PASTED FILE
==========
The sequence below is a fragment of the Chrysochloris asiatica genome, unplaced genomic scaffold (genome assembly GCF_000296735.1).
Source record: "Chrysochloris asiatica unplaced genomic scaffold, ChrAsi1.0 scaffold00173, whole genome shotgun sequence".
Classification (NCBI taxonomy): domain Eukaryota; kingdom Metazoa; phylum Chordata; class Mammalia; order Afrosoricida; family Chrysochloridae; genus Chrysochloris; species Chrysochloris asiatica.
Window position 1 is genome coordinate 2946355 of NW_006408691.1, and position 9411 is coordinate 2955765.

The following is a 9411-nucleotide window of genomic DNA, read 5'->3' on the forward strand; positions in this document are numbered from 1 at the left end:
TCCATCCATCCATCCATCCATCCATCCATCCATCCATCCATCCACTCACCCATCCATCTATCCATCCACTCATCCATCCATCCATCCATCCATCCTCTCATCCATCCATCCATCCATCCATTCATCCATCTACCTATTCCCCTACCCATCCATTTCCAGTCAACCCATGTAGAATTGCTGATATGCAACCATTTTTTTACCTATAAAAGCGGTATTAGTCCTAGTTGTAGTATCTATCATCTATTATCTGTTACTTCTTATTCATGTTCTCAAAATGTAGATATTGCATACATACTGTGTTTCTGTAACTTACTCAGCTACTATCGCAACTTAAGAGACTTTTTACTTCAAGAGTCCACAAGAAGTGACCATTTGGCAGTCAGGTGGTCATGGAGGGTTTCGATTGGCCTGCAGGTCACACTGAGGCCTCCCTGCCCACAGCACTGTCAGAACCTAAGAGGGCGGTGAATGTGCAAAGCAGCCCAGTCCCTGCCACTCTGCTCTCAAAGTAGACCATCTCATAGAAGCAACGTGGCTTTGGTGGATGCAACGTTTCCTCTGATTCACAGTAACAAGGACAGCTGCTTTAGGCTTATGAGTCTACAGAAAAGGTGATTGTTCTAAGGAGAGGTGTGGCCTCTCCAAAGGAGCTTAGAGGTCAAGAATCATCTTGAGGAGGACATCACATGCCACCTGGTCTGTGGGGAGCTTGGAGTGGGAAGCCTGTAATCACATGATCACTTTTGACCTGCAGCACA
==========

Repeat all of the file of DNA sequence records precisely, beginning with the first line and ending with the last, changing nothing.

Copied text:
The sequence below is a fragment of the Chrysochloris asiatica genome, unplaced genomic scaffold (genome assembly GCF_000296735.1).
Source record: "Chrysochloris asiatica unplaced genomic scaffold, ChrAsi1.0 scaffold00173, whole genome shotgun sequence".
Classification (NCBI taxonomy): domain Eukaryota; kingdom Metazoa; phylum Chordata; class Mammalia; order Afrosoricida; family Chrysochloridae; genus Chrysochloris; species Chrysochloris asiatica.
Window position 1 is genome coordinate 2946355 of NW_006408691.1, and position 9411 is coordinate 2955765.

The following is a 9411-nucleotide window of genomic DNA, read 5'->3' on the forward strand; positions in this document are numbered from 1 at the left end:
TCCATCCATCCATCCATCCATCCATCCATCCATCCATCCATCCACTCACCCATCCATCTATCCATCCACTCATCCATCCATCCATCCATCCATCCTCTCATCCATCCATCCATCCATCCATTCATCCATCTACCTATTCCCCTACCCATCCATTTCCAGTCAACCCATGTAGAATTGCTGATATGCAACCATTTTTTTACCTATAAAAGCGGTATTAGTCCTAGTTGTAGTATCTATCATCTATTATCTGTTACTTCTTATTCATGTTCTCAAAATGTAGATATTGCATACATACTGTGTTTCTGTAACTTACTCAGCTACTATCGCAACTTAAGAGACTTTTTACTTCAAGAGTCCACAAGAAGTGACCATTTGGCAGTCAGGTGGTCATGGAGGGTTTCGATTGGCCTGCAGGTCACACTGAGGCCTCCCTGCCCACAGCACTGTCAGAACCTAAGAGGGCGGTGAATGTGCAAAGCAGCCCAGTCCCTGCCACTCTGCTCTCAAAGTAGACCATCTCATAGAAGCAACGTGGCTTTGGTGGATGCAACGTTTCCTCTGATTCACAGTAACAAGGACAGCTGCTTTAGGCTTATGAGTCTACAGAAAAGGTGATTGTTCTAAGGAGAGGTGTGGCCTCTCCAAAGGAGCTTAGAGGTCAAGAATCATCTTGAGGAGGACATCACATGCCACCTGGTCTGTGGGGAGCTTGGAGTGGGAAGCCTGTAATCACATGATCACTTTTGACCTGCAGCACA